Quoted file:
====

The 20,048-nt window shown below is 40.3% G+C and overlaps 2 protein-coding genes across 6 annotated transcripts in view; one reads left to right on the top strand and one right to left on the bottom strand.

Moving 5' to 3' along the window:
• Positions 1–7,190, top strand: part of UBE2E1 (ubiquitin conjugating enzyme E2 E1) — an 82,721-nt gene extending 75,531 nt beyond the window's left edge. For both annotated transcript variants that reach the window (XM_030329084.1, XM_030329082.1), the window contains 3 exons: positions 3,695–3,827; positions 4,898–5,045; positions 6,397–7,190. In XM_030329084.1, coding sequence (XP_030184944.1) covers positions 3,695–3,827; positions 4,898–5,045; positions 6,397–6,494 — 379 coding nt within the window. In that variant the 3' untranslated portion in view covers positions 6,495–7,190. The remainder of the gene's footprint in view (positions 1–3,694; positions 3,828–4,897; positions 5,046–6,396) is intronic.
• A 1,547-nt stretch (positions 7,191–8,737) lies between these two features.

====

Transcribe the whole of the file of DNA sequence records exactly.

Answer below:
The 20,048-nt window shown below is 40.3% G+C and overlaps 2 protein-coding genes across 6 annotated transcripts in view; one reads left to right on the top strand and one right to left on the bottom strand.

Moving 5' to 3' along the window:
• Positions 1–7,190, top strand: part of UBE2E1 (ubiquitin conjugating enzyme E2 E1) — an 82,721-nt gene extending 75,531 nt beyond the window's left edge. For both annotated transcript variants that reach the window (XM_030329084.1, XM_030329082.1), the window contains 3 exons: positions 3,695–3,827; positions 4,898–5,045; positions 6,397–7,190. In XM_030329084.1, coding sequence (XP_030184944.1) covers positions 3,695–3,827; positions 4,898–5,045; positions 6,397–6,494 — 379 coding nt within the window. In that variant the 3' untranslated portion in view covers positions 6,495–7,190. The remainder of the gene's footprint in view (positions 1–3,694; positions 3,828–4,897; positions 5,046–6,396) is intronic.
• A 1,547-nt stretch (positions 7,191–8,737) lies between these two features.